1/4 tsp mace (optional)

2 Tablespoons brown sugar

pinch of salt

Heat a large griddle or pan.  In a food processor, grind oats into a fine meal, nearly flour consistency.  Add all ingredients into a large bowl and whisk to combine.  Grease griddle and pour mixture into small circles.  Cook until edges begin to bubble, then flip.  Cook the other side completely.  Enjoy warm.

Brunch Series – Dutch Baby

I can’t help but giggle a little every time I hear the name “dutch baby”. 

It’s a rather funny name for a pancake.  The dutch baby is one of my husband’s favorite breakfasts.  He likes ordering it at pancake houses and then cracking a joke about how it is the best way to eat an infant, or some other joke of questionable taste.

Dutch babies look like you took a large, oversized pancake that deflated and flopped back on top of itself.  Because, essentially, that is what a dutch baby is – a type of  German pancake.  In fact, the word dutch stands for “Deutsch” or German, kind of like the Pennsylvania dutch.  These are the fun facts you learn when you marry someone who is German and has an affinity for pancakes.  And a dutch baby is De-licious and somewhat reminiscent of an eggy popover.  It has a crispy crust and custardy, but light center.  I prefer them served with freshly squeezed lemon and  copious amounts of powdered sugar.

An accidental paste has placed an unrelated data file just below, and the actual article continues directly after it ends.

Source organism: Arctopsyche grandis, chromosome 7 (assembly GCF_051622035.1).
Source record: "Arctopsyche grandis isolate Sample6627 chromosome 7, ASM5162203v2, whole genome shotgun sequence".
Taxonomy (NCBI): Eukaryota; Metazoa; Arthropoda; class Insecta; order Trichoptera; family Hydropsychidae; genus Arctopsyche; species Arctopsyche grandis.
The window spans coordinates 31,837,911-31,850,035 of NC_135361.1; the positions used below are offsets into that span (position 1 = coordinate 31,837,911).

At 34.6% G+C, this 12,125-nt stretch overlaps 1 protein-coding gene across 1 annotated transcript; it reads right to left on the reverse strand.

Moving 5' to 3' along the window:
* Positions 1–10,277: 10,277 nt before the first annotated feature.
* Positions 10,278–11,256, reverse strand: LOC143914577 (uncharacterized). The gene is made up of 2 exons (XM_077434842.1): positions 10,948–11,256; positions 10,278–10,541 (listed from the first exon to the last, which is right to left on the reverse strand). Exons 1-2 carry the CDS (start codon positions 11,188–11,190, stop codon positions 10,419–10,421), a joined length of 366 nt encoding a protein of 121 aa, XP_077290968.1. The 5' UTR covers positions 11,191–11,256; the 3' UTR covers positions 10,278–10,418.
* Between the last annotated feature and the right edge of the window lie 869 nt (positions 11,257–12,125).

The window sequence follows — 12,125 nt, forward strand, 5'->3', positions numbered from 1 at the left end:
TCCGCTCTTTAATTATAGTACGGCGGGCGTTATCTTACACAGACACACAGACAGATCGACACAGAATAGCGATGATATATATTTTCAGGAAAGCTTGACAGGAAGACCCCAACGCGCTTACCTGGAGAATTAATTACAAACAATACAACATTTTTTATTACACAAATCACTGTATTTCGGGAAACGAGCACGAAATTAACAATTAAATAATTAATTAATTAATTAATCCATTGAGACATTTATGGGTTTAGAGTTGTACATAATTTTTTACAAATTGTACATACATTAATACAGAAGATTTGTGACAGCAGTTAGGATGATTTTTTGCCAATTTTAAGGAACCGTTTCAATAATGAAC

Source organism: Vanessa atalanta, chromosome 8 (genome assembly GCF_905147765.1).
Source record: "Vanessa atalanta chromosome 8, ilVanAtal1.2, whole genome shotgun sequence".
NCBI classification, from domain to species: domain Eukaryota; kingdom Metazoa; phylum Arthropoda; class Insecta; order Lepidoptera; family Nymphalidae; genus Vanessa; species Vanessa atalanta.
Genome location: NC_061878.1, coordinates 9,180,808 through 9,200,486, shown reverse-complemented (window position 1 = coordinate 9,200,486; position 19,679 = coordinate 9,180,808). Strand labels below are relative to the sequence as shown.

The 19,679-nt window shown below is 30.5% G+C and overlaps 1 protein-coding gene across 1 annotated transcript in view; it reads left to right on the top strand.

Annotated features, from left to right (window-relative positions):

This was my first try at a dutch baby, and I have to say, it turned out great!  I was a little concerned because they seem so large and intimidating at The Pancake House.  It turns out, there is very little to be afraid of.  In fact, this might be one of the simplest, quickest brunches EVER.  There, I said it.  Now try it out for yourself.

Foodiecrush has a great Dutch Baby recipe and little graph that explains how to make it with great ease.  I am not even going to attempt to recreate their explanation, as it is seamless.  Check out the website!

Brunch Series – Vanilla Pear Muffins